Email security

Unlocking the Power of DMARC: Shielding You and Your Customers from Phishing Attacks

Organizations and their customers are always facing the rising threat of phishing attacks. This article looks at DMARC and shares how businesses can leverage DMARC to protect the organization and its customers against phishing.

With phishing cases on the rise with new campaigns hitting the digital world every other week, individuals must protect themselves and their businesses from phishing attacks. Aimed at stealing login credentials and sensitive information, phishing can be significantly reduced with DMARC (Domain-based Message Authentication, Reporting, and Conformance). 

How so? Join us as we delve deep into DMARC and share how it can help you and your organization or business protect against phishing

What is a Phishing Attack, and How Does DMARC Help Against it? 

A phishing attack is where threat actors trick innocent individuals by sending them fake emails containing malicious URLs (Uniform Resource Locators) and attachments designed to steal login credentials or financial information. 

But how does it connect to DMARC? Domain spoofing is typically the first step in many phishing attacks where emails are faked. A threat actor spoofs your email or domain name, sending emails with phishing links to your clients. The customer believes that the spoofed email is legitimately from your organization and ends up clicking on these links, getting phished. 

This is precisely where DMARC comes into play, as it can help reduce direct-domain spoofing attacks and protect your customers from phishing. 

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Why Do You Need DMARC?

Phishing is not just limited to stealing usernames or passwords but has become the primary vector for initial access for ransomware gangs and espionage threat actors. Every organization in the world faces the threat of phishing attacks. 

Did you know that Q4 2022 witnessed 278 million unique phishing emails, breaking all records with a significant jump from Q4 2021’s 74 million? DMARC is a crucial weapon in your arsenal against phishing and related cyber threats and can reduce domain spoofing to maintain customer trust and protection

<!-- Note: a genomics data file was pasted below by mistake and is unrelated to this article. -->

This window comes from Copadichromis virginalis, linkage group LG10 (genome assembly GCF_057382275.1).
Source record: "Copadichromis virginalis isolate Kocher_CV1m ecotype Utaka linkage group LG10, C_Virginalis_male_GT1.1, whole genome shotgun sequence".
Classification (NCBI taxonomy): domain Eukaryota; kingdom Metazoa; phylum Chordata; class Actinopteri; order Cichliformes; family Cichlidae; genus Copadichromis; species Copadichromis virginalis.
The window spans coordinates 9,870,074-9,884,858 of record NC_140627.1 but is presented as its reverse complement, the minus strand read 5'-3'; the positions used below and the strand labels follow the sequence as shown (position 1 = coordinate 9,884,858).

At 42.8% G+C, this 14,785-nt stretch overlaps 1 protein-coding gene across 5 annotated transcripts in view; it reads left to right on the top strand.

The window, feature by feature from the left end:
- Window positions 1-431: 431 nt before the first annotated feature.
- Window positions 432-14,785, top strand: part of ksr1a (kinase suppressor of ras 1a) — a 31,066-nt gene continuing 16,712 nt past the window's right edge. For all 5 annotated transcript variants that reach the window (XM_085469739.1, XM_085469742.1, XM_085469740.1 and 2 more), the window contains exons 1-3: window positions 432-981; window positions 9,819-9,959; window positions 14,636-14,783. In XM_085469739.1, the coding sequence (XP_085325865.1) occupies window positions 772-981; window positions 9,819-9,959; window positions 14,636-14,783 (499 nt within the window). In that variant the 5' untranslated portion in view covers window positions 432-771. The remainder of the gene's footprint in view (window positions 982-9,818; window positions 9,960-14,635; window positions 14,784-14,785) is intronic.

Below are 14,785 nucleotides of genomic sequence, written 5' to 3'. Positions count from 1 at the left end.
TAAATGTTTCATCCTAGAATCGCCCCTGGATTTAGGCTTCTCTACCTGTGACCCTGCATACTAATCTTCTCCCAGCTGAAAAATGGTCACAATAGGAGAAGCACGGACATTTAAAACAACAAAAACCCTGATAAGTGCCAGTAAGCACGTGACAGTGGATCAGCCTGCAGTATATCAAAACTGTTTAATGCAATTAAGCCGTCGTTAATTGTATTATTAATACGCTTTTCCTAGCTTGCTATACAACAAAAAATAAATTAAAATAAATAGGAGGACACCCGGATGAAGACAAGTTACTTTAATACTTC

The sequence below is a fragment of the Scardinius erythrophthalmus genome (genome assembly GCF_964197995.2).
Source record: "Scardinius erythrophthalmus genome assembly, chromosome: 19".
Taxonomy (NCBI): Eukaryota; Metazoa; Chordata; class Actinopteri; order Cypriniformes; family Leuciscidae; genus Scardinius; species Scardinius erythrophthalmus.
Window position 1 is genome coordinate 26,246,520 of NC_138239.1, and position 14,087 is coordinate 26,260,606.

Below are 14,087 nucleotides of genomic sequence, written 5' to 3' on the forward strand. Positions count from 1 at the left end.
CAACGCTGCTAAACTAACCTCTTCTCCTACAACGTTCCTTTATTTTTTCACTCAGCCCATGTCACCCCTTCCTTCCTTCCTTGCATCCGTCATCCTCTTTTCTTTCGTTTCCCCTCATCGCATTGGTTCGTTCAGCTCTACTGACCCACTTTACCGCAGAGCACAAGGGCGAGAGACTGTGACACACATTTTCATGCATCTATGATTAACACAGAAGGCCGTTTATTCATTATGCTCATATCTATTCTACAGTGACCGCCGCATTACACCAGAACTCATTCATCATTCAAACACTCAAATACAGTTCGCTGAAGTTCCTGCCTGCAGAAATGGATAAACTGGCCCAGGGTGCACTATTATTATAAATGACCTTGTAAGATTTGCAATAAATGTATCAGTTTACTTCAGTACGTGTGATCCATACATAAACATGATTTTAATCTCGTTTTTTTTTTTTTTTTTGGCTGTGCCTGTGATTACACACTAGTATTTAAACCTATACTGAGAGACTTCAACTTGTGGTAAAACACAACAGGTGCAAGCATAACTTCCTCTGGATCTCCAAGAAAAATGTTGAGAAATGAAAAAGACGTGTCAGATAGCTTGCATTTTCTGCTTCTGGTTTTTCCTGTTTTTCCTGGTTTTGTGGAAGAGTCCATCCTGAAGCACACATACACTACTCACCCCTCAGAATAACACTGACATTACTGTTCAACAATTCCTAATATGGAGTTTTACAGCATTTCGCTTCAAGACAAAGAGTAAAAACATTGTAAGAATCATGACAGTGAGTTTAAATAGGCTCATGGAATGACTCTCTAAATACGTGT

How to Reduce Email Phishing with DMARC?

DMARC is a global standard that allows email senders to verify that the email is actually coming from where it appears to be coming from, which can help curb spam and phishing attacks. 

Using the reject policy for DMARC is an effective solution for organizations to combat phishing and other email threats, such as direct domain spoofing. DMARC helps verify the origin of emails, preventing fake ones from being received or opened. Since a customer cannot read or interact with the phishing email, the chances of a phishing attack affecting the customer or organization are slim. Let us see how you can do it. 

  • Understand DMARC: Gather knowledge about DMARC and how it can help you and your business combat spam and phishing emails. 
  • Implement SPF and DKIM: Once you know how to implement DMARC, its time to set up SPF (Sender Policy Framework) and DKIM (DomainKeys Identified Mail) that aid DMARC by authenticating your domain and preventing unauthorized email spoofing. 
  • Set the DMARC Policy: The next step is creating and publishing a DMARC policy for your domain. You should start with a “none” policy if you are new and getting to know DMARC. Afterward, you can switch to a “reject” policy

And that is it. The reject policy stops all malicious emails that do not pass the DMARC authentication and will never reach the recipients. By implementing the reject policy, your customers are shielded from interacting with phishing emails. 

When to Switch from “None” to “Reject” Policy? 

Businesses must ensure they do not cut out the delivery letters important to the organization, so they must monitor all reports for a couple of weeks to highlight all the sources that send email letters on your behalf, such as third parties, task managers, user support systems, and more.

You can switch to a reject policy once you find these IP (Internal Protocol) addresses and domains from the aggregate DMARC report

Is DMARC Sufficient as a Standalone Protection Against Phishing?

The short answer to the question is no. DMARC only can check and filter emails if they fail DMARC authentication. DMARC protects against domain spoofing, which helps protect against phishing, as threat actors misuse your organization’s domain name to send phishing emails to your clients. 

However, DMARC cannot determine if an email contains a phishing link or if it comes with a malicious attachment, which is why business owners must take additional steps to safeguard their organization against phishing. You should invest in staff training, anti-phishing measures, and AI-powered tools. 

Final Words

Taking a proactive approach to phishing and other cyber threats is crucial for businesses that wish to stay afloat today. Threat actors are skilled at social engineering tactics and constantly evolve them to harm organizations. 

With DMARC, businesses can significantly reduce phishing and thwart the attacks of these cyber criminals. Furthermore, implementing DMARC combined with anti-phishing and anti spoofing measures can protect your organization and customers from all email threats.

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